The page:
6.4.2 The Line Search Algorithm GRS1.

6.4.3 Final Expansions Around b_.

6.5 Testing the Residuals. 106.

6.6 Inferences from the Posterior Density.

6.6.1 Inferences for the Parameters.

6.6.2 Inferences for Predicted Functions.

6.6.3 Discrimination of Rival Models by Posterior Probability.

6.7 Sequential Planning Of Experiments.

6.7.1 Planning For Parameter Estimation.

6.7.2 Planning For Auxiliary Function Estimation.

6.7.3 Planning For Model Discrimination.

6.7.4 Combined Discrimination and Estimation.

6.7.5 Planning For Model Building.

6.8 Examples.

6.9 Summary.

6.10 Notation.

References.

Chapter 7. Process Modeling With Multiresponse Data.

7.1 Problem Types.

7.2 Objective Function.

7.2.1 Selection of Working Responses.

7.2.2 Derivatives of EQS. (7.2-1) and (7.2-3)150.

7.2.3 Quadratic Expansions; Normal Equations.

7.3 Constrained Minimization Of S(_.

7.3.1 Final Expansions Around b_.

7.4 Testing the Residual.

7.5 Posterior Probabilities and Regions.

7.5.1 Inferences Regarding Parameters.

7.5.2 Inferences Regarding Functions.

7.5.3 Discrimination among Rival Models.

7.6 Sequential Planning Of Experiments.

7.7 Examples.

7.8 Process Investigations.

7.9 Conclusion.

7.10 Notation.

7.11 Proof of EQS. (7.1-16) and (7.1-17).

References.

Appendix A. Solution of Linear Algebraic Equations.

A.1 Introductory Concepts and Operations.

A.2 Operations with Partitioned Matrices.

A.3 Gauss-Jordan Reduction.

A.4 Gaussian Elimination.

A.5 Lu Factorization.

A.6 Software.

References.

Appendix B. Ddaplus Documentation.

B.1 What Ddaplus Does.

B.2 Object Code.

B.3 Calling Ddaplus.

B.4 Description of The Calling Arguments.

B.5 Exit Conditions and Continuation Calls.

B.6 The Subroutine fsub.

B.7 The Subroutine Esub.

B.8 The Subroutine Jac.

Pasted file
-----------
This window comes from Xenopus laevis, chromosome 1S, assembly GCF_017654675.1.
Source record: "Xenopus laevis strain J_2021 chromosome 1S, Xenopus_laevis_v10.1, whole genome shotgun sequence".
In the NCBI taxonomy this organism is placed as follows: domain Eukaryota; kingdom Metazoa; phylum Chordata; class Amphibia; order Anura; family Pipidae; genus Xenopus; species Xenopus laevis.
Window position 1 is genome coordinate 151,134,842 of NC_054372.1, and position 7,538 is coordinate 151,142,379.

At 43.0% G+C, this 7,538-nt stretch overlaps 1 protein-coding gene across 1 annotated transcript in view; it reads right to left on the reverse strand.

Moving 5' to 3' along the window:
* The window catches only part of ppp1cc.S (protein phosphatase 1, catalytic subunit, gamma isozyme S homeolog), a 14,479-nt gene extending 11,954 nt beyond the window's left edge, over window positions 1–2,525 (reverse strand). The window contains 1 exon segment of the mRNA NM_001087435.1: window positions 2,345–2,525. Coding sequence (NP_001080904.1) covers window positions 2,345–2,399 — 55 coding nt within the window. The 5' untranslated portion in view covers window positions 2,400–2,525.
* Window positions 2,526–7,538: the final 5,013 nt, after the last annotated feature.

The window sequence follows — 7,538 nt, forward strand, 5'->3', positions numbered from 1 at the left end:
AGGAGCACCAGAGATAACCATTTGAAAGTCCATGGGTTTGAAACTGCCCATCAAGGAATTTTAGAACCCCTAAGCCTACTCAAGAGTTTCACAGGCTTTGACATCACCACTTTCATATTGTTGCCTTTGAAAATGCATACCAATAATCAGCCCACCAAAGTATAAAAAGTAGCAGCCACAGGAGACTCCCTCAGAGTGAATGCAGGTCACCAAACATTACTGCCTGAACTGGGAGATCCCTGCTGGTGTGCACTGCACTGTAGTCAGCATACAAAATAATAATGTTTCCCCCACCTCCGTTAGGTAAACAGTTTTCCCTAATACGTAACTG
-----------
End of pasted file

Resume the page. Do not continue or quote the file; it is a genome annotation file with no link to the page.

B.9 The Subroutine Bsub.

B.10numerical Examples.

References.

Appendix C. Gregplus Documentation.

C.1 Description Of Gregplus.

C.2 Levels of Gregplus.

C.3 Calling Gregplu.

C.4 Work Space Requirements for Gregplus.

C.5 Specifications For The User-Provided Model.

C.6 Single-Response Examples.

C.7 Multiresponse Examples.

References.

Author Index.

Subject Index.

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The Late Warren E. Stewart, PhD, was a professor of chemical engineeringat the University of Wisconsin–Madison, published numerous research articles, coauthored the landmark textbook Transport Phenomena, and was the recipient of many awards from AIChE, ACS, ASEE, and the University of Wisconsin. He was a fellow of the American Institute of Chemical Engineers and a member of the National Academy of Engineering.

Michael Caracotsios, PhD, is a Senior Modeling and Optimization Specialist in research and development at UOP LLC, a company that has been delivering cutting-edge technology to the petroleum refining, gas processing, petrochemical production, and other major manufacturing industries for over ninety years. He is also an Adjunct Professor of Chemical Engineering at the Northwestern University.

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"The book is a very useful tool…all presented in a very rigorous style." (Computing Reviews, September 3, 2008)